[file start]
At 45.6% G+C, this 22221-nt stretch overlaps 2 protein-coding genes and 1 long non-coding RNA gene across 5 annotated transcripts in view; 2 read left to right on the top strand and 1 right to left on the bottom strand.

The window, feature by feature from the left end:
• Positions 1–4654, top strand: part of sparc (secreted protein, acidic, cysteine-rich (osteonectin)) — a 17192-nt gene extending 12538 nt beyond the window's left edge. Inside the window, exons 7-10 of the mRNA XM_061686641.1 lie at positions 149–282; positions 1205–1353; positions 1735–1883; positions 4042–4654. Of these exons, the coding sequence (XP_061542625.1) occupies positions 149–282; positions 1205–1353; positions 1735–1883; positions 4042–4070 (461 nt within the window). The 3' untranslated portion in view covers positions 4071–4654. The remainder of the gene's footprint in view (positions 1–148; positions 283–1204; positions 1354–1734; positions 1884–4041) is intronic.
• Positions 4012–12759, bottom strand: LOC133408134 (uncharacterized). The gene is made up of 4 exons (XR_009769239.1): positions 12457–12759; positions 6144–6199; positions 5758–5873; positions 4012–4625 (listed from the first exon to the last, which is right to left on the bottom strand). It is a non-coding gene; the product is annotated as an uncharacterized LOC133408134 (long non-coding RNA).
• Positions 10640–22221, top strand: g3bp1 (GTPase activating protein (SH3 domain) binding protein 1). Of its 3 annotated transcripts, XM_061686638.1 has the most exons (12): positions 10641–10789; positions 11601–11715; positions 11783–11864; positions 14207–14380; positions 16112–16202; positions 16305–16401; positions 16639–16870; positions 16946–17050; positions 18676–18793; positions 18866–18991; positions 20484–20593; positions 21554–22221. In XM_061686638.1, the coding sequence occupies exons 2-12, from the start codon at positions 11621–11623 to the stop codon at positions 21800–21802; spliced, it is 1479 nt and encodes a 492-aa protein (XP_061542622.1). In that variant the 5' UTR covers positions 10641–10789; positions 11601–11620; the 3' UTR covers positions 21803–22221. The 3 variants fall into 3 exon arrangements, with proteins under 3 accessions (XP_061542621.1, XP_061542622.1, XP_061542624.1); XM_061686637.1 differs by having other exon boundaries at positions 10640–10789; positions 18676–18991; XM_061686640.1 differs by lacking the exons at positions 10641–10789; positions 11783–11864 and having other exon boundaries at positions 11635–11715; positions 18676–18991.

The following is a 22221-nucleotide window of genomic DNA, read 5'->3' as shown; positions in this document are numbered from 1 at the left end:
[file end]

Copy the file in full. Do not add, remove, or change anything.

At 45.6% G+C, this 22221-nt stretch overlaps 2 protein-coding genes and 1 long non-coding RNA gene across 5 annotated transcripts in view; 2 read left to right on the top strand and 1 right to left on the bottom strand.

The window, feature by feature from the left end:
• Positions 1–4654, top strand: part of sparc (secreted protein, acidic, cysteine-rich (osteonectin)) — a 17192-nt gene extending 12538 nt beyond the window's left edge. Inside the window, exons 7-10 of the mRNA XM_061686641.1 lie at positions 149–282; positions 1205–1353; positions 1735–1883; positions 4042–4654. Of these exons, the coding sequence (XP_061542625.1) occupies positions 149–282; positions 1205–1353; positions 1735–1883; positions 4042–4070 (461 nt within the window). The 3' untranslated portion in view covers positions 4071–4654. The remainder of the gene's footprint in view (positions 1–148; positions 283–1204; positions 1354–1734; positions 1884–4041) is intronic.
• Positions 4012–12759, bottom strand: LOC133408134 (uncharacterized). The gene is made up of 4 exons (XR_009769239.1): positions 12457–12759; positions 6144–6199; positions 5758–5873; positions 4012–4625 (listed from the first exon to the last, which is right to left on the bottom strand). It is a non-coding gene; the product is annotated as an uncharacterized LOC133408134 (long non-coding RNA).
• Positions 10640–22221, top strand: g3bp1 (GTPase activating protein (SH3 domain) binding protein 1). Of its 3 annotated transcripts, XM_061686638.1 has the most exons (12): positions 10641–10789; positions 11601–11715; positions 11783–11864; positions 14207–14380; positions 16112–16202; positions 16305–16401; positions 16639–16870; positions 16946–17050; positions 18676–18793; positions 18866–18991; positions 20484–20593; positions 21554–22221. In XM_061686638.1, the coding sequence occupies exons 2-12, from the start codon at positions 11621–11623 to the stop codon at positions 21800–21802; spliced, it is 1479 nt and encodes a 492-aa protein (XP_061542622.1). In that variant the 5' UTR covers positions 10641–10789; positions 11601–11620; the 3' UTR covers positions 21803–22221. The 3 variants fall into 3 exon arrangements, with proteins under 3 accessions (XP_061542621.1, XP_061542622.1, XP_061542624.1); XM_061686637.1 differs by having other exon boundaries at positions 10640–10789; positions 18676–18991; XM_061686640.1 differs by lacking the exons at positions 10641–10789; positions 11783–11864 and having other exon boundaries at positions 11635–11715; positions 18676–18991.

The following is a 22221-nucleotide window of genomic DNA, read 5'->3' as shown; positions in this document are numbered from 1 at the left end: